Understanding Our Community

Creating Equitable Access to Nature by Investing in Underserved Communities

To better understand the demographics of the residents and communities we serve and their unique needs related to access of nature, the Authority conducted a community assessment that provides a detailed picture of our jurisdiction. The Understanding Our Community report identifies barriers that prevent some residents from going outdoors to enjoy nature and receive its many health benefits.
The Authority uses the data contained within the report to inform our Urban Grant Programs, guide our Environmental Education programs to the areas of greatest need, and prioritize and inform all of our Community Engagement activities, such as local events, community meetings, and building partnerships.

An important aspect of the Authority's commitment to providing access to all our constituents is that our preserves, events, and programs are always free to the public.

A Community Assessment

Understanding Our Community Phase I laid the foundation for a new community engagement approach to increase the enjoyment of open space and nature in our local communities. The project resulted in a deeper understanding of the demographic makeup of the communities served by the Authority. Key findings, primarily based on strategic analysis of census data, enabled the Authority to better understand the barriers our communities face when accessing the outdoors.

Phase II builds on this analysis and utilizes additional research and partner input to illuminate the needs of the area’s residents that can be addressed, in part, by improved access to nature. Examples of partner input include health risk factors, access to healthy foods, locations of urban farms, community gardens, and park access points. It also expands four of the six Deep Engagement Community (DEC) boundaries, in order to incorporate communities where additional focus and support can result in the greatest benefit to local residents. By further exploring the needs of these communities, the Authority hopes to inform and inspire local organizations to help reduce barriers and expand access to nature.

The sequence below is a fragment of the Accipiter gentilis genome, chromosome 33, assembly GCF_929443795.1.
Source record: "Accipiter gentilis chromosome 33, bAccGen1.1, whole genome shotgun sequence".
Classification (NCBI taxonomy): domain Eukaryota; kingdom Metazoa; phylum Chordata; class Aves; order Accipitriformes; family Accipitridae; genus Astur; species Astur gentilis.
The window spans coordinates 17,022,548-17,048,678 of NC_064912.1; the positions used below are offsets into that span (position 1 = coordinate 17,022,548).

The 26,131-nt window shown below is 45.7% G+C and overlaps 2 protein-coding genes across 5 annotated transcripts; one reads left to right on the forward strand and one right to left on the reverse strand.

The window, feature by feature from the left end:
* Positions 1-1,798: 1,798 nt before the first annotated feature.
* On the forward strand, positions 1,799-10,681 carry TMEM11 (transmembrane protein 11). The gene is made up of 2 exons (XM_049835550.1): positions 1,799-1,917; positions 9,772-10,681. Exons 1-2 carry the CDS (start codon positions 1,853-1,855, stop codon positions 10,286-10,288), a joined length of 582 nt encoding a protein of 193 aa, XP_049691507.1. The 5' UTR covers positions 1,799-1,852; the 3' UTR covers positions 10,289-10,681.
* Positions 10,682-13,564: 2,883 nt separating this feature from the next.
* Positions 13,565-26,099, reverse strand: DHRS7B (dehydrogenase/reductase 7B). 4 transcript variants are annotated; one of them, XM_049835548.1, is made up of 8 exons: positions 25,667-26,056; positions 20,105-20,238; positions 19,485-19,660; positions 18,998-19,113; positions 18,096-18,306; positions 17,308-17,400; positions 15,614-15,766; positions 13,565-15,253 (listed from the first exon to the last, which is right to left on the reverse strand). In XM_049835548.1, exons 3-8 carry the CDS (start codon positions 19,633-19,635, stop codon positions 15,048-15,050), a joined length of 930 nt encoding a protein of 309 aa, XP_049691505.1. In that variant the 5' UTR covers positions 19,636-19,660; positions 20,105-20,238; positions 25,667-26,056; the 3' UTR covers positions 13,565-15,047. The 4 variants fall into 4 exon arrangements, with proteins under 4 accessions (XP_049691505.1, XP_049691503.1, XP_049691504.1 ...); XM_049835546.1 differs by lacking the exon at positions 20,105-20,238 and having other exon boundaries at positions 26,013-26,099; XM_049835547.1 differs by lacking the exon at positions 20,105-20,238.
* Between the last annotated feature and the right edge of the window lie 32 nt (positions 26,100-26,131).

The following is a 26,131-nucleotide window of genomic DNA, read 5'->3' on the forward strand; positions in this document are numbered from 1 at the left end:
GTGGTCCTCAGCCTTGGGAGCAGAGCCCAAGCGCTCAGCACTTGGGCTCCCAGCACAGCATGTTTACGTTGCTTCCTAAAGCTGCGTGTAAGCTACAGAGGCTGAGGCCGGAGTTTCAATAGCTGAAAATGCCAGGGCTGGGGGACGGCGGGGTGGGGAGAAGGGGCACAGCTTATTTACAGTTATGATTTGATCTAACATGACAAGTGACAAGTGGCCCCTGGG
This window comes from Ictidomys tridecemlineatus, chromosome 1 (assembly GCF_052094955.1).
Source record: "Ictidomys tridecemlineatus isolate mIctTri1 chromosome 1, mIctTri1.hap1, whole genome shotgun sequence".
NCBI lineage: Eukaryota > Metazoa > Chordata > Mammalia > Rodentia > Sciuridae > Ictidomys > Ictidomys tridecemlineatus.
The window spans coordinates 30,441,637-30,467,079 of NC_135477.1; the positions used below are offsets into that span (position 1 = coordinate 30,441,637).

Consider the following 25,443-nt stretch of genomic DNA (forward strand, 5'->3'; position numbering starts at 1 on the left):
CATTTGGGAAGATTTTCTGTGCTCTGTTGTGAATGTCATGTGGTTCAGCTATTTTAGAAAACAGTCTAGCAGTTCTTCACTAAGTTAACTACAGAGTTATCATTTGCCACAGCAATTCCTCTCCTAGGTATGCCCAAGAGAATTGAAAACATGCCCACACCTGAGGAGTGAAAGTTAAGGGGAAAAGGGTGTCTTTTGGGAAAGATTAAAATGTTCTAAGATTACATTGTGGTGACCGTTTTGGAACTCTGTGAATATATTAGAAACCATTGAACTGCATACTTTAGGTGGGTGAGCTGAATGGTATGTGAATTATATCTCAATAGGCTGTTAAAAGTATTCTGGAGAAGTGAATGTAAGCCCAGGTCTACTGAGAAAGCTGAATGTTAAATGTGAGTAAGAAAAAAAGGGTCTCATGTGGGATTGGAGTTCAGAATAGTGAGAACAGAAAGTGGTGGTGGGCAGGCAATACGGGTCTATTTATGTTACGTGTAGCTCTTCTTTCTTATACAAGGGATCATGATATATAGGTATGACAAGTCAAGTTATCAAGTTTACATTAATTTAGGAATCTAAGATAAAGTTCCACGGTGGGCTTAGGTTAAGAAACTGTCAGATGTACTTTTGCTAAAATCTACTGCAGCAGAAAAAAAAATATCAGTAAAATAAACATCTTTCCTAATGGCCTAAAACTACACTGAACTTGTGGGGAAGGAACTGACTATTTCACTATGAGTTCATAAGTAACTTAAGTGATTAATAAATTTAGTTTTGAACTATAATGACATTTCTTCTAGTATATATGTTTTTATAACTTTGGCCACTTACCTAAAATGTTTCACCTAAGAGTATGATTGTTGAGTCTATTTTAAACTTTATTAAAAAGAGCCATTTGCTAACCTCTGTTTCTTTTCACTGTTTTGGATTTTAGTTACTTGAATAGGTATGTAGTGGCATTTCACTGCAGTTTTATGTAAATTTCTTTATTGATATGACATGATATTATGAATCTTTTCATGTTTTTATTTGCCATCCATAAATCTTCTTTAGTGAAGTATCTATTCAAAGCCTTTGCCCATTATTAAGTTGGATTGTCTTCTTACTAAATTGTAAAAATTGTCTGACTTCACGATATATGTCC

Key Findings from the Understanding Our Community Report

  1. The Authority’s jurisdiction includes roughly 1.4 million people that is ethnically diverse, with residents being 33% Asian, 31% White, and 30% of Hispanic/Latino origin.
  2. There are six neighborhoods defined as Deep Engagement Communities that experience greater environmental burdens and barriers to access of nature.
  3. The most frequently cited community open space needs include better trail and park connectivity, and more urban community gardens.
  4. Various barriers restricting access to nature include lack of nearby open space and natural areas, lack of transportation, financial burdens, and a concern for safety.
Young boy in brown shirt and pants kneeling next to plants in vegetable garden
Woman with two children watering plants in raised garden bed
Smiling girl in striped sweater riding a bicycle on paved trail, young boy on tricycle in background
Group of five young adolescents walking away from camera on trail with green hills in distance

Our Approach

The data presented in Understanding Our Community are resources which the Authority anticipates will be used to continue to inform our Urban Grant Program and where to focus our Community Engagement efforts. We also hope these resources will spark new ideas in the community on ways to bring more nature access to the residents for whom it will bring the most benefit, thereby making nature access more equitable in our region.

The Authority will utilize Phase II as a strategic investment prioritization tool to inspire new projects and strategic partnerships that will provide meaningful opportunities for community engagement and community action to reduce barriers to accessing nature. The Authority hopes that the information gathered will propel efforts and motivate new partnerships to expand opportunities that bring more nature-based benefits to our urban communities. In doing so, the Open Space Authority will serve its community while also acting as a model to conservation organizations across the country.

Father with two children looking at plants
Young woman in blue jacket sitting on rocks taking in view of green hills
Older couple walking on paved trial at Martial Cottle Park